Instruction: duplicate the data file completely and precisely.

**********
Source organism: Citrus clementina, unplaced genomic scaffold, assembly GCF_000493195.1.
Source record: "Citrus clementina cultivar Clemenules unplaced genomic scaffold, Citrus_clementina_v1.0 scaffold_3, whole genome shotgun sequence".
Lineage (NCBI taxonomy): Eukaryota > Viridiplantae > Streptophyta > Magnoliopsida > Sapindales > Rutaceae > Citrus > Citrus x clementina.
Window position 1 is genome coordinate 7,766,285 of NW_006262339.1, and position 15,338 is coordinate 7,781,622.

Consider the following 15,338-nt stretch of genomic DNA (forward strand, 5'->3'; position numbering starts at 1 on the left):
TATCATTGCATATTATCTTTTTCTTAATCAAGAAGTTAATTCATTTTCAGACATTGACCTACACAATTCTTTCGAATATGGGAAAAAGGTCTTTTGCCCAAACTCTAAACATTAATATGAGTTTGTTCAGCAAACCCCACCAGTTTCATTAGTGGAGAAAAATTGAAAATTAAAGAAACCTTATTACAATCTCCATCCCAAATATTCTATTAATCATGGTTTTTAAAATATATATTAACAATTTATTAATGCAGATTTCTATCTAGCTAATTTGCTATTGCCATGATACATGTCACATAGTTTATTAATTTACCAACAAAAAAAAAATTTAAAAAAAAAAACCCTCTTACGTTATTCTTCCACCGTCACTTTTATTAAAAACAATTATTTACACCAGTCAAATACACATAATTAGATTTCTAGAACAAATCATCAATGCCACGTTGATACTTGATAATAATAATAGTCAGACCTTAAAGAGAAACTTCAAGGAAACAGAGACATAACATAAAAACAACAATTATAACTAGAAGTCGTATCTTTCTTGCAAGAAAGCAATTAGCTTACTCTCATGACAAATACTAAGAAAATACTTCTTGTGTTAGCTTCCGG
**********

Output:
Source organism: Citrus clementina, unplaced genomic scaffold, assembly GCF_000493195.1.
Source record: "Citrus clementina cultivar Clemenules unplaced genomic scaffold, Citrus_clementina_v1.0 scaffold_3, whole genome shotgun sequence".
Lineage (NCBI taxonomy): Eukaryota > Viridiplantae > Streptophyta > Magnoliopsida > Sapindales > Rutaceae > Citrus > Citrus x clementina.
Window position 1 is genome coordinate 7,766,285 of NW_006262339.1, and position 15,338 is coordinate 7,781,622.

Consider the following 15,338-nt stretch of genomic DNA (forward strand, 5'->3'; position numbering starts at 1 on the left):
TATCATTGCATATTATCTTTTTCTTAATCAAGAAGTTAATTCATTTTCAGACATTGACCTACACAATTCTTTCGAATATGGGAAAAAGGTCTTTTGCCCAAACTCTAAACATTAATATGAGTTTGTTCAGCAAACCCCACCAGTTTCATTAGTGGAGAAAAATTGAAAATTAAAGAAACCTTATTACAATCTCCATCCCAAATATTCTATTAATCATGGTTTTTAAAATATATATTAACAATTTATTAATGCAGATTTCTATCTAGCTAATTTGCTATTGCCATGATACATGTCACATAGTTTATTAATTTACCAACAAAAAAAAAATTTAAAAAAAAAAACCCTCTTACGTTATTCTTCCACCGTCACTTTTATTAAAAACAATTATTTACACCAGTCAAATACACATAATTAGATTTCTAGAACAAATCATCAATGCCACGTTGATACTTGATAATAATAATAGTCAGACCTTAAAGAGAAACTTCAAGGAAACAGAGACATAACATAAAAACAACAATTATAACTAGAAGTCGTATCTTTCTTGCAAGAAAGCAATTAGCTTACTCTCATGACAAATACTAAGAAAATACTTCTTGTGTTAGCTTCCGG